Sunday, March 18, 2012

ECHR OKs police 'kettling' of protesters

The controversial law enforcement practice of kettling – confining and cordoning persons, usually during a protest or assembly, often for extended periods of time – has been upheld by the European Court of Human Rights in the opinion it issued Thursday in Austin & Others v. United Kingdom.
Kettling has become increasingly popular as United States police practice, including in Occupy protests. There is a lawsuit against the New York Police Department for the kettling and mass arrest at the Brooklyn Bridge last October.
The ECHR case arose from a 2001 protest in London, in which the applicants were held within a police cordon for up to seven hours during the course of the demonstration, although some had no affiliation with the protest.
Two of the four applicants were women.
► The first-named applicant, Lois Austin (below left), is a member of the Socialist Party and taken part in many demonstrations, including previous May Day demonstrations. (credit for 2005 photo) On 1 May 2001 she left her 11 month-old daughter at a crèche, planning to collect her at 4:30 p.m., and travelled from Essex to Central London with her partner. They attended a protest against globalisation outside the World Bank before walking with other protesters to Oxford Circus, arriving at about 2 p.m. Around 3:45 p.m., Austin needed to leave the demonstration to collect her daughter from the crèche. She explained her situation to two police officers maintaining the cordon, but was told that she could not leave and that it was not known how long it would be before she would be able to leave the area. Austin arranged for a friend to collect the child from the crèche. She was finally allowed to leave at about 9:30 p.m.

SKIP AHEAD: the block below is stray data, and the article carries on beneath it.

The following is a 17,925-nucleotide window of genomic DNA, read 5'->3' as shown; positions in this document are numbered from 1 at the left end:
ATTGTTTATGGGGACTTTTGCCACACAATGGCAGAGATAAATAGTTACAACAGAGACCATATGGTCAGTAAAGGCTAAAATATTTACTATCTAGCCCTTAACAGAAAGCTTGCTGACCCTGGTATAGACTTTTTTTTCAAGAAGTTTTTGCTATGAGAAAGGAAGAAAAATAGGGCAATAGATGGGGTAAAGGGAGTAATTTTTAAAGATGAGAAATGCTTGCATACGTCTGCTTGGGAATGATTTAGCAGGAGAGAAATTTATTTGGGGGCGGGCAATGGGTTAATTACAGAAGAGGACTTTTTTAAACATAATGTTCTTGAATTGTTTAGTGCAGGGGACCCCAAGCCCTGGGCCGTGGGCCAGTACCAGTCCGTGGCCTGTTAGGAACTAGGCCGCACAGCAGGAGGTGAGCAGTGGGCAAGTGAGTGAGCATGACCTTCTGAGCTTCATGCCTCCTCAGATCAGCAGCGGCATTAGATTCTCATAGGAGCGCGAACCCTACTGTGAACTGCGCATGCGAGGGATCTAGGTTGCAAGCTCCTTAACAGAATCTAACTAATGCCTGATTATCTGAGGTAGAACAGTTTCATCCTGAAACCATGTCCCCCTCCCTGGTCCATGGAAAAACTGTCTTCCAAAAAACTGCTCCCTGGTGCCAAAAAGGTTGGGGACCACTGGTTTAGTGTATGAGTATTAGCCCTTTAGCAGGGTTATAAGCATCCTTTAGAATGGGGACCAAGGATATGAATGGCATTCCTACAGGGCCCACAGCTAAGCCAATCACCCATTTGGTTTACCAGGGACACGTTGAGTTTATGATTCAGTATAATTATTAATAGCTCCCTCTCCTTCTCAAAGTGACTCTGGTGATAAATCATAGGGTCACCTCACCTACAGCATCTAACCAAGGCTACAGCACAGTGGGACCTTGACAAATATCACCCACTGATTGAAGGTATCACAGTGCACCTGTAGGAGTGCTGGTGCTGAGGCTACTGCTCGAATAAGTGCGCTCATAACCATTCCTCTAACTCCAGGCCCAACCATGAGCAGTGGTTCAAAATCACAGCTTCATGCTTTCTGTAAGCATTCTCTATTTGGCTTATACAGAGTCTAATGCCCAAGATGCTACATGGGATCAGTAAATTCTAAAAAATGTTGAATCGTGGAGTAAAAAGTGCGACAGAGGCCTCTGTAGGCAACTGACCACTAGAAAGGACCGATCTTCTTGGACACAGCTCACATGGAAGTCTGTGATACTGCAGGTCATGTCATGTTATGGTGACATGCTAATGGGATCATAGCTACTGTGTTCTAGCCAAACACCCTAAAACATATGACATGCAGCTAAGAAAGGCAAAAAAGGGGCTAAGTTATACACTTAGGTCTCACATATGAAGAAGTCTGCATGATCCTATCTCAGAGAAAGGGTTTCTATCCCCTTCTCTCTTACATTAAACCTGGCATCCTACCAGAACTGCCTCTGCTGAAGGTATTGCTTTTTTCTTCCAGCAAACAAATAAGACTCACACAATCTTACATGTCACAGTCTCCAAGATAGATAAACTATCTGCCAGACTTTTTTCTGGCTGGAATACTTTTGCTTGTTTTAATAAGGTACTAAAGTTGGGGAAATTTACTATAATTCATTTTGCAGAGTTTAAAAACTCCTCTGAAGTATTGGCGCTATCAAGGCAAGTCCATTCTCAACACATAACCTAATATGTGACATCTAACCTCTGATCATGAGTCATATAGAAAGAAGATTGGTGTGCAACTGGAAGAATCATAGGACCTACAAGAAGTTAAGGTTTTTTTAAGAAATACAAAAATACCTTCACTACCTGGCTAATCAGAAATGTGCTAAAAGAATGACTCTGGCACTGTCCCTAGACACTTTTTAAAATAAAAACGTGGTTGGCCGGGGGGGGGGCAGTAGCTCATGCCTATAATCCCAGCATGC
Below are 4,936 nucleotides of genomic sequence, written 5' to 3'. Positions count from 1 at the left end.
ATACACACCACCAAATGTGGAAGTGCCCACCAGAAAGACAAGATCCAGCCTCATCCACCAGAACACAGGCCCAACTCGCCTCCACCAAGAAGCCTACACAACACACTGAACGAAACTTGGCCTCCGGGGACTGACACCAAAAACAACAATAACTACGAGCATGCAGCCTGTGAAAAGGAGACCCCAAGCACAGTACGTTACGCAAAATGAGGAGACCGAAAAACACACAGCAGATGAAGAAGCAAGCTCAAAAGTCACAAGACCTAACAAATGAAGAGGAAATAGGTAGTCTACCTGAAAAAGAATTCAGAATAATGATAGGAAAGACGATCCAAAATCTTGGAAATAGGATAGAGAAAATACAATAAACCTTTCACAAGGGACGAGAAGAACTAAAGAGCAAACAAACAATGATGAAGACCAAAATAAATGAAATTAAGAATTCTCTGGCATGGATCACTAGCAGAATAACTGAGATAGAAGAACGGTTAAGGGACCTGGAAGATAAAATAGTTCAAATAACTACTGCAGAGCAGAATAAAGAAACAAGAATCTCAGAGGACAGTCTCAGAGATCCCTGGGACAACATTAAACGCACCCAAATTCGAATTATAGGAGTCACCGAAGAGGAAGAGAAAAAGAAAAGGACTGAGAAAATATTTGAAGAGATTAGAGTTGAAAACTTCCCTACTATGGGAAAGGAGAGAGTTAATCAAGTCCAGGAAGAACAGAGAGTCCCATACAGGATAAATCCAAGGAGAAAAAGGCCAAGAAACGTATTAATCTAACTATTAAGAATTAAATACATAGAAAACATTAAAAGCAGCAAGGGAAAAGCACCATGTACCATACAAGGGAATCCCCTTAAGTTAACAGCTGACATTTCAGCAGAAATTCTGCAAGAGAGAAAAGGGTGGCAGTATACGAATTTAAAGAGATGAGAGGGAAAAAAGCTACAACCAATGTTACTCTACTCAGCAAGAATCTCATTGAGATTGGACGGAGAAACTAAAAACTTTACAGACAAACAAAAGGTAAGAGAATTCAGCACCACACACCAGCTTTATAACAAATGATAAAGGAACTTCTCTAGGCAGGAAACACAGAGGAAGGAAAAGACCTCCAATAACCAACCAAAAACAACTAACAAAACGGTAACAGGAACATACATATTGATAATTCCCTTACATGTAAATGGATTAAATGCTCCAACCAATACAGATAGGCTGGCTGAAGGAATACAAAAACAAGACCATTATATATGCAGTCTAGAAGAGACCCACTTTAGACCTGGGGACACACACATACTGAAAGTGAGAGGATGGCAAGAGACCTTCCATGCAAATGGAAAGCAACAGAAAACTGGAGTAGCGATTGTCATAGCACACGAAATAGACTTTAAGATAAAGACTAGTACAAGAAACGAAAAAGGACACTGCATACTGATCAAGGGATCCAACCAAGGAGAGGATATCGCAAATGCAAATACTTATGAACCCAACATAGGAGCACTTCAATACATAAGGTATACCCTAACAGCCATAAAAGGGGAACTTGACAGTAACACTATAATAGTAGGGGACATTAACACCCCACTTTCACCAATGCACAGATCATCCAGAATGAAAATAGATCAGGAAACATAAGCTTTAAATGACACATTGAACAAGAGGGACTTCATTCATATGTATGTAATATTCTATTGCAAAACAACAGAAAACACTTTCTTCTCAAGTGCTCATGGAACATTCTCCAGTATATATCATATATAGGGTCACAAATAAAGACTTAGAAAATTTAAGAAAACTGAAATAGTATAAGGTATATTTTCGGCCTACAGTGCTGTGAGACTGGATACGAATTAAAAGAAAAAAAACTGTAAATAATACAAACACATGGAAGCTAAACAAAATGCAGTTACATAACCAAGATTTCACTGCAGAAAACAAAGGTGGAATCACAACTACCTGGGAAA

► The third applicant, meanwhile, had no connection with the demonstration. She worked in the Oxford Circus area and was on her lunch break at 2:10 p.m. when she was prevented from returning to her workplace by a line of police officers blocking the road. She turned and tried to pass in another direction, but found that that exit was also now blocked by police officers, who began to advance towards her. She was held within the cordon at Oxford Circus until 9:35 p.m. She and others repeatedly requested to be allowed to leave the cordoned area but were told by police that they were under orders to allow no one to pass.
In the UK proceedings, the judges rejected the applicants' claims of false imprisonment and denial of the right to liberty (interestingly, the applicants had dropped their original free speech and free assembly claims), reasoning in large part that law enforcement had to perform their duties of crowd control.
In the ECHR the applicants contended that they were deprived of their liberty in breach of Article 5 § 1 of the European Convention on Human Rights, which provides that "Everyone has the right to liberty and security of person" and that no one "shall be deprived of his liberty save in the following cases and in accordance with a procedure prescribed by law:
'(a) the lawful detention of a person after conviction by a competent court;
'(b) the lawful arrest or detention of a person for non- compliance with the lawful order of a court or in order to secure the fulfilment of any obligation prescribed by law;
'(c) the lawful arrest or detention of a person effected for the purpose of bringing him before the competent legal authority on reasonable suspicion of having committed an offence or when it is reasonably considered necessary to prevent his committing an offence or fleeing after having done so;
'(d) the detention of a minor by lawful order for the purpose of educational supervision or his lawful detention for the purpose of bringing him before the competent legal authority;